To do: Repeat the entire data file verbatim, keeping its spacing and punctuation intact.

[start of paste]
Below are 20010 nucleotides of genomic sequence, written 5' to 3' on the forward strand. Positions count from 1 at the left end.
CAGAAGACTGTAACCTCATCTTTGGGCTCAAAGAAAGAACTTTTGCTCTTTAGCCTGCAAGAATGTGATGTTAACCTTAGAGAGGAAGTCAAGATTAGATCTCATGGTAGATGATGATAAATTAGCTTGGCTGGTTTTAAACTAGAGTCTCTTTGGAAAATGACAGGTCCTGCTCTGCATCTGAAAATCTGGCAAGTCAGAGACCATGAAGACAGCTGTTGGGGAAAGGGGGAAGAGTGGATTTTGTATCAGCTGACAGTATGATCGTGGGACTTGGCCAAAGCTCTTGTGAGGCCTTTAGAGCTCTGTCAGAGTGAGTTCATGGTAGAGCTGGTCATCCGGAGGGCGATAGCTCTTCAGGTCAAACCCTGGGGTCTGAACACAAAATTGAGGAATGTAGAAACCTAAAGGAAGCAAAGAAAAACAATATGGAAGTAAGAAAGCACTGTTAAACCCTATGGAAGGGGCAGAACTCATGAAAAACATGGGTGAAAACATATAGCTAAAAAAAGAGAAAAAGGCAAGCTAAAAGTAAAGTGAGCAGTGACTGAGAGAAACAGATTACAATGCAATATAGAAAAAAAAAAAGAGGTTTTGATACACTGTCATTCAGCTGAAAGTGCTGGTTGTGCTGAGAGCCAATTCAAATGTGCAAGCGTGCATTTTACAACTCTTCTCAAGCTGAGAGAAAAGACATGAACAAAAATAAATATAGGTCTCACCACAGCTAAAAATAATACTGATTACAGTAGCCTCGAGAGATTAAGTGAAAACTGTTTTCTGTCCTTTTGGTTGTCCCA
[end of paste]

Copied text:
Below are 20010 nucleotides of genomic sequence, written 5' to 3' on the forward strand. Positions count from 1 at the left end.
CAGAAGACTGTAACCTCATCTTTGGGCTCAAAGAAAGAACTTTTGCTCTTTAGCCTGCAAGAATGTGATGTTAACCTTAGAGAGGAAGTCAAGATTAGATCTCATGGTAGATGATGATAAATTAGCTTGGCTGGTTTTAAACTAGAGTCTCTTTGGAAAATGACAGGTCCTGCTCTGCATCTGAAAATCTGGCAAGTCAGAGACCATGAAGACAGCTGTTGGGGAAAGGGGGAAGAGTGGATTTTGTATCAGCTGACAGTATGATCGTGGGACTTGGCCAAAGCTCTTGTGAGGCCTTTAGAGCTCTGTCAGAGTGAGTTCATGGTAGAGCTGGTCATCCGGAGGGCGATAGCTCTTCAGGTCAAACCCTGGGGTCTGAACACAAAATTGAGGAATGTAGAAACCTAAAGGAAGCAAAGAAAAACAATATGGAAGTAAGAAAGCACTGTTAAACCCTATGGAAGGGGCAGAACTCATGAAAAACATGGGTGAAAACATATAGCTAAAAAAAGAGAAAAAGGCAAGCTAAAAGTAAAGTGAGCAGTGACTGAGAGAAACAGATTACAATGCAATATAGAAAAAAAAAAAGAGGTTTTGATACACTGTCATTCAGCTGAAAGTGCTGGTTGTGCTGAGAGCCAATTCAAATGTGCAAGCGTGCATTTTACAACTCTTCTCAAGCTGAGAGAAAAGACATGAACAAAAATAAATATAGGTCTCACCACAGCTAAAAATAATACTGATTACAGTAGCCTCGAGAGATTAAGTGAAAACTGTTTTCTGTCCTTTTGGTTGTCCCA